Workshops Don't Work. Work Works.

I’ve recently started hating post-it notes.

I know, I know, they’re super handy, cute and come in an array of colours, shapes and sizes and God knows what we would do without them in the modern world. I mean, next thing you know I’m going to say that I don’t really think in the grand scheme of things, that Twitter is super necessary for the functioning of our lives, families and cities.

However, in the often times insular and ghetto-ised design world in which I spend a lot of time roaming, post-its are seen as some sort of panacea. A salve for the symptoms of enforced mediocrity. If you get enough of them, and enough people together, and then have everyone write everything that comes to mind, click your heels three times then BAMM!! Amazing ideas to take your organisation and/or product forward will magically appear!! Sign me up and point me to the local stationers I would say. Oh, if life were only that simple, taxonomical and clean.

What I’m talking about is the usual format for one of the worst things to ever happen to the design world, which is that of the ‘brainstorm workshop’, or worse yet, ‘design brainstorm’. What typically happens, for those of you who have had the fortune to not take part in one of these, is that someone gets the idea to chuck a bunch of people who more or less have the same job or intents into a room with a lot of post-it notes, put all of their ideas on the wall on said post-it notes, put these post-its in groups and then hope to get something out of it.

What this in fact is, is a race to the bottom.

Design doesn’t happen by committee, which is in fact what you’re forming with this usual workshop format. Not much of anything actually happens by committee for that matter. What does happen is that you subject ideas, designs and opinions to a process where they’re brought to light not as complete ideas, but half-assed notions subject immediately to social dynamics and group politics which results in not better ideas, but ones a lot of people agree on.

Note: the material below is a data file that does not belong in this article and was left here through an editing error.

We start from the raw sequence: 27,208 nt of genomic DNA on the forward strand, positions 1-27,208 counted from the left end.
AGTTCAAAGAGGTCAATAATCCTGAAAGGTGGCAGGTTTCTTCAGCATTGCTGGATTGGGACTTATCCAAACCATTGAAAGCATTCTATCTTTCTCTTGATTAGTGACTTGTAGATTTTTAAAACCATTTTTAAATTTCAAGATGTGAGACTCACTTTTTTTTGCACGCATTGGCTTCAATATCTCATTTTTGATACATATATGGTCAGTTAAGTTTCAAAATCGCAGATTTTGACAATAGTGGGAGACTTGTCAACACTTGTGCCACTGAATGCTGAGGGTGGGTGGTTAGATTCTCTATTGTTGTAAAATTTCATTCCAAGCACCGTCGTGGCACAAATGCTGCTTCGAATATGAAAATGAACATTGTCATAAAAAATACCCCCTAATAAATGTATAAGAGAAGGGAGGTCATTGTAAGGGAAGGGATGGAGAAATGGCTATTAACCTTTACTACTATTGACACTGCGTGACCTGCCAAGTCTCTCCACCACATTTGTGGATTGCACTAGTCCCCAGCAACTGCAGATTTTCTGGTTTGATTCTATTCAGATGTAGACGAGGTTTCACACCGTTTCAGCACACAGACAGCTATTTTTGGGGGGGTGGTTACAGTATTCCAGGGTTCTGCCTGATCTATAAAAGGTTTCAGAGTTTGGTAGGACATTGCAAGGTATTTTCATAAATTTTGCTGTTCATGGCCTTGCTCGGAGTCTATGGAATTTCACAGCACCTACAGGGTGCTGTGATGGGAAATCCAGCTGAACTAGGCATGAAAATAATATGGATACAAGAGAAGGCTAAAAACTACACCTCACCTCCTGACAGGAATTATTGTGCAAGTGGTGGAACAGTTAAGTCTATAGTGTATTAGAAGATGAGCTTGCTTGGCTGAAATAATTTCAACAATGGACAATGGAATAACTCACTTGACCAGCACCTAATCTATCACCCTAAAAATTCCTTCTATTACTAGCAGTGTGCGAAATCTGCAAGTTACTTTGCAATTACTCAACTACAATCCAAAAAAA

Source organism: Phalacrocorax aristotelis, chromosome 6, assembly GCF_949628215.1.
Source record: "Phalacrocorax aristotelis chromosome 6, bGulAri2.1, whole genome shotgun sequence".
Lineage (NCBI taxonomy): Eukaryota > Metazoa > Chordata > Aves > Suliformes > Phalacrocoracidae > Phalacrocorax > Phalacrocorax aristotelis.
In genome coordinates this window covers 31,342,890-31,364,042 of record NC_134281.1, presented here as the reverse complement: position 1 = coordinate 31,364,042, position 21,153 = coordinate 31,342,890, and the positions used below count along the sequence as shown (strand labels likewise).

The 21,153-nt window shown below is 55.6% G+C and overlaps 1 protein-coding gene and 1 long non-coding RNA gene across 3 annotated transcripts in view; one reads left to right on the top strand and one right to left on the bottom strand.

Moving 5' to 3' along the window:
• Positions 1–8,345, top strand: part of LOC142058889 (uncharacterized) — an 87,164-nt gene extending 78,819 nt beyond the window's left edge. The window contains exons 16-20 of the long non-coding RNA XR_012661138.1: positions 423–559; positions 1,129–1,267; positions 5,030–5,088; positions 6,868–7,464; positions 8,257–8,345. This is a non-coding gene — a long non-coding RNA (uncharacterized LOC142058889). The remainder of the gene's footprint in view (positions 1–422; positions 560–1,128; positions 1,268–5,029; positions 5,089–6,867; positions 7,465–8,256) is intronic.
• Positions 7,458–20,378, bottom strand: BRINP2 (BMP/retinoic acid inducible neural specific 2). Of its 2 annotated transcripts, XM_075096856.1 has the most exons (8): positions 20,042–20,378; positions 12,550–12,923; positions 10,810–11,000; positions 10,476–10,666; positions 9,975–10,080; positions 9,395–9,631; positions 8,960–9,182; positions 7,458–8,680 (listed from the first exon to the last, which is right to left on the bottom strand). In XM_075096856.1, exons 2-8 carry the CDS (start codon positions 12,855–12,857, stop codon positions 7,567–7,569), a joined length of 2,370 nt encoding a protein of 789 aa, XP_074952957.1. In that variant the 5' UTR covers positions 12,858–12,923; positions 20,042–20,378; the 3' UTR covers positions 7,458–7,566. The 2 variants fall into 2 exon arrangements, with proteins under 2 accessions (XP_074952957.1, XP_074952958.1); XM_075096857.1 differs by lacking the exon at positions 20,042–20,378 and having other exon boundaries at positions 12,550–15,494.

What really comes out of these things anyhow? This is the question nobody is asking. The answer is almost always nothing. Nothing. The workshop has somehow miraculously become a product unto itself. It happens and that’s kind of it. Management walks away happy because they feel like they accomplished something just by the merit of letting it happen and the workers feel like they accomplished something because they got out of their regular jobs for a little bit. So this talking about doing something has the same effect without any of the mess. Nobody has anything at stake, or any real incentive to do anything. Someone makes a PDF out of it, emails it around to loads of people who will never read it and mission accomplished.

So what to do you ask? The answer is pretty damn simple. Do something, don’t talk about it. Make now, talk later.

You want to come up with some new ideas from your team? How about having everyone come up with an idea, flush it out as completely as humanly possible, getting them to make something they have to defend in front of a bunch of other people with complete ideas and then seeing which one survives. Otherwise, its called a critique, and its the reason that art schools, journals and the arts in general have survived for so long and advertising (the people who invented ‘brainstorming’ by the way) is on its knees.